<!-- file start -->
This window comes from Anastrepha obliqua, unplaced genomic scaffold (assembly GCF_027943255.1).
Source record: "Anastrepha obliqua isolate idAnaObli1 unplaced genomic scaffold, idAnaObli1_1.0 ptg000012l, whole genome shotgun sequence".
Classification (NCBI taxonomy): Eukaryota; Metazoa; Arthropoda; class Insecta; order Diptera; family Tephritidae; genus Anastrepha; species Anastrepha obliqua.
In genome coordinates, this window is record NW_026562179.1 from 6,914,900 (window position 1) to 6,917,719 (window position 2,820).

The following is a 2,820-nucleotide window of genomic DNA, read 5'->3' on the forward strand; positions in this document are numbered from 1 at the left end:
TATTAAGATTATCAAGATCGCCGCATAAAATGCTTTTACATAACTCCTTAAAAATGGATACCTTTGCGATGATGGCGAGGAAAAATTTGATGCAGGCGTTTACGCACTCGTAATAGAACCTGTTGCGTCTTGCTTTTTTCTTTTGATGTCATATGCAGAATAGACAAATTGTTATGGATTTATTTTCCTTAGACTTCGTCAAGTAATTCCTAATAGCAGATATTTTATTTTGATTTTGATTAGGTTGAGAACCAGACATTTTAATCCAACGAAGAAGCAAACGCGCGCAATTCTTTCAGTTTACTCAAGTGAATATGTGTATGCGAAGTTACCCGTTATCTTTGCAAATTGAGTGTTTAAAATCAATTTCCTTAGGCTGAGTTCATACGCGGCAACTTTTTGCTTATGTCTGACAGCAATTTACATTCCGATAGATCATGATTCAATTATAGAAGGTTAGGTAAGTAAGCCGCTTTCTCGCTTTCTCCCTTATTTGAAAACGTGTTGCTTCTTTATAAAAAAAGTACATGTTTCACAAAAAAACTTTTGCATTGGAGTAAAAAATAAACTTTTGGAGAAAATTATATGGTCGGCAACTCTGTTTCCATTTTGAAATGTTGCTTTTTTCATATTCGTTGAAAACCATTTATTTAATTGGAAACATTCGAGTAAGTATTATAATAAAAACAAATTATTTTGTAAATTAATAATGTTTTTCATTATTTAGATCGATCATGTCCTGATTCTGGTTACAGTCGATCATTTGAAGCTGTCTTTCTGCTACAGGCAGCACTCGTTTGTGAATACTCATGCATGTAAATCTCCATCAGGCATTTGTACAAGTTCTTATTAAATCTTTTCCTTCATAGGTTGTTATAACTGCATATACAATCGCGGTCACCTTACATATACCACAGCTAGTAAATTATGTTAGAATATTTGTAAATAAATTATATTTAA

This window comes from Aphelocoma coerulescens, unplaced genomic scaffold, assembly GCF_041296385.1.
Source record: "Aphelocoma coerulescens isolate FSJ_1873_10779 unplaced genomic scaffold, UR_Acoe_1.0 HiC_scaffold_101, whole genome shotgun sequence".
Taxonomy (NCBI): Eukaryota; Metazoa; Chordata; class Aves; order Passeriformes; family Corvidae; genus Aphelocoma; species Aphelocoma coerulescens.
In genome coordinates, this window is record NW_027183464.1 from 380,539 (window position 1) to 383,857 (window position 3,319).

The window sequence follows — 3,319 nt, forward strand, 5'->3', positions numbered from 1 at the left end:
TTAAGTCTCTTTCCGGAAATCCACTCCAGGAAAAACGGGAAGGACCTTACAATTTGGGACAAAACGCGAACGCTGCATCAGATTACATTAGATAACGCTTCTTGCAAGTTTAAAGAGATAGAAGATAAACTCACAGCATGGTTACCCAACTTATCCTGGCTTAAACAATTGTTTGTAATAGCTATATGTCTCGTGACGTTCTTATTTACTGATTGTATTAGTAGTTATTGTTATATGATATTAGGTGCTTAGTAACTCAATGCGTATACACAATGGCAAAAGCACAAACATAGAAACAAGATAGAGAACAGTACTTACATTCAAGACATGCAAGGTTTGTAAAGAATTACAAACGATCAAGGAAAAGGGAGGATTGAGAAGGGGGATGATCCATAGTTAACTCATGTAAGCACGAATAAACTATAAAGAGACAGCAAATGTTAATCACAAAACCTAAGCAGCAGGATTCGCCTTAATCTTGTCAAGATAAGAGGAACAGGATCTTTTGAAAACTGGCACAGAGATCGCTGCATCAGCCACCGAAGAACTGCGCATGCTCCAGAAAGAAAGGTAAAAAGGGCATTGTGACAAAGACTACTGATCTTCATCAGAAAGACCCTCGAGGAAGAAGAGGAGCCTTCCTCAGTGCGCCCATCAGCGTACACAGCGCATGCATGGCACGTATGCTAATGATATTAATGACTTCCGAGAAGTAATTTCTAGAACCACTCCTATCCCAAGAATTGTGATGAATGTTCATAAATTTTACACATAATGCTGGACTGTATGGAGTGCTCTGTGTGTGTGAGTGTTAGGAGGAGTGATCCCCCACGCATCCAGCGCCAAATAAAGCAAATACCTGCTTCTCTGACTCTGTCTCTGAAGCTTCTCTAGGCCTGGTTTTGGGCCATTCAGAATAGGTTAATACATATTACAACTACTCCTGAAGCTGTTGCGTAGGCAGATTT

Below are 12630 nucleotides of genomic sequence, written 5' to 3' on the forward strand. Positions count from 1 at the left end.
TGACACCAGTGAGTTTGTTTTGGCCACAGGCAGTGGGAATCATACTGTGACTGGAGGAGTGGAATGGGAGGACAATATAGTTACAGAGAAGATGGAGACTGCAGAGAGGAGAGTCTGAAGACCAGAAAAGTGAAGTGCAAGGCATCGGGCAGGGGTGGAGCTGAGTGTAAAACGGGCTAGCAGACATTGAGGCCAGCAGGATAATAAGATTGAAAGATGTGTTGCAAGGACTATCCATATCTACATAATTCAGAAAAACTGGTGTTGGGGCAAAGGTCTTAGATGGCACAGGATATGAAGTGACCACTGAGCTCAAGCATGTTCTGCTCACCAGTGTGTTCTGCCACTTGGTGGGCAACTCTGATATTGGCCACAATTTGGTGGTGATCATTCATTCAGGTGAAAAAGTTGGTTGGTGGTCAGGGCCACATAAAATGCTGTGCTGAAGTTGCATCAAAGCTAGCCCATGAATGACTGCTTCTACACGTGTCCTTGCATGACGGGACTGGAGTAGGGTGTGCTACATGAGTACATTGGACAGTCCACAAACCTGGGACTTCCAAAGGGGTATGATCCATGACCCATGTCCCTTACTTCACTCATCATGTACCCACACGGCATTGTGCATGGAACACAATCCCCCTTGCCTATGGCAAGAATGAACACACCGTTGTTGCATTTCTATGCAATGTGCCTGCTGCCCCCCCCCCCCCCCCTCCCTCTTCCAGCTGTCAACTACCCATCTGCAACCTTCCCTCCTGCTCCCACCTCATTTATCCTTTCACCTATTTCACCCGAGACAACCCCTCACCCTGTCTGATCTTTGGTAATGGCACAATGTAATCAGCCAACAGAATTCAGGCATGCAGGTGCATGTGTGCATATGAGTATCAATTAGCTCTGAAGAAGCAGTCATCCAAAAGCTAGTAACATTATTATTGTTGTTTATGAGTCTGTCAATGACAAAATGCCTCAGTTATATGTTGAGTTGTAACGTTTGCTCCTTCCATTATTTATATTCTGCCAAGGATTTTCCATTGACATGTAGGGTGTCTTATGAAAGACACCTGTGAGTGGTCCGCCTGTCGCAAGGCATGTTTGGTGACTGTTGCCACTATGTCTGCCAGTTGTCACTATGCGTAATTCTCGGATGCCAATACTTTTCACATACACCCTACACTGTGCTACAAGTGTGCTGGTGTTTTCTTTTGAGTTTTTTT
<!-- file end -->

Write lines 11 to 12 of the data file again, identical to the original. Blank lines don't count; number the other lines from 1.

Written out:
The window sequence follows — 3,319 nt, forward strand, 5'->3', positions numbered from 1 at the left end:
TTAAGTCTCTTTCCGGAAATCCACTCCAGGAAAAACGGGAAGGACCTTACAATTTGGGACAAAACGCGAACGCTGCATCAGATTACATTAGATAACGCTTCTTGCAAGTTTAAAGAGATAGAAGATAAACTCACAGCATGGTTACCCAACTTATCCTGGCTTAAACAATTGTTTGTAATAGCTATATGTCTCGTGACGTTCTTATTTACTGATTGTATTAGTAGTTATTGTTATATGATATTAGGTGCTTAGTAACTCAATGCGTATACACAATGGCAAAAGCACAAACATAGAAACAAGATAGAGAACAGTACTTACATTCAAGACATGCAAGGTTTGTAAAGAATTACAAACGATCAAGGAAAAGGGAGGATTGAGAAGGGGGATGATCCATAGTTAACTCATGTAAGCACGAATAAACTATAAAGAGACAGCAAATGTTAATCACAAAACCTAAGCAGCAGGATTCGCCTTAATCTTGTCAAGATAAGAGGAACAGGATCTTTTGAAAACTGGCACAGAGATCGCTGCATCAGCCACCGAAGAACTGCGCATGCTCCAGAAAGAAAGGTAAAAAGGGCATTGTGACAAAGACTACTGATCTTCATCAGAAAGACCCTCGAGGAAGAAGAGGAGCCTTCCTCAGTGCGCCCATCAGCGTACACAGCGCATGCATGGCACGTATGCTAATGATATTAATGACTTCCGAGAAGTAATTTCTAGAACCACTCCTATCCCAAGAATTGTGATGAATGTTCATAAATTTTACACATAATGCTGGACTGTATGGAGTGCTCTGTGTGTGTGAGTGTTAGGAGGAGTGATCCCCCACGCATCCAGCGCCAAATAAAGCAAATACCTGCTTCTCTGACTCTGTCTCTGAAGCTTCTCTAGGCCTGGTTTTGGGCCATTCAGAATAGGTTAATACATATTACAACTACTCCTGAAGCTGTTGCGTAGGCAGATTT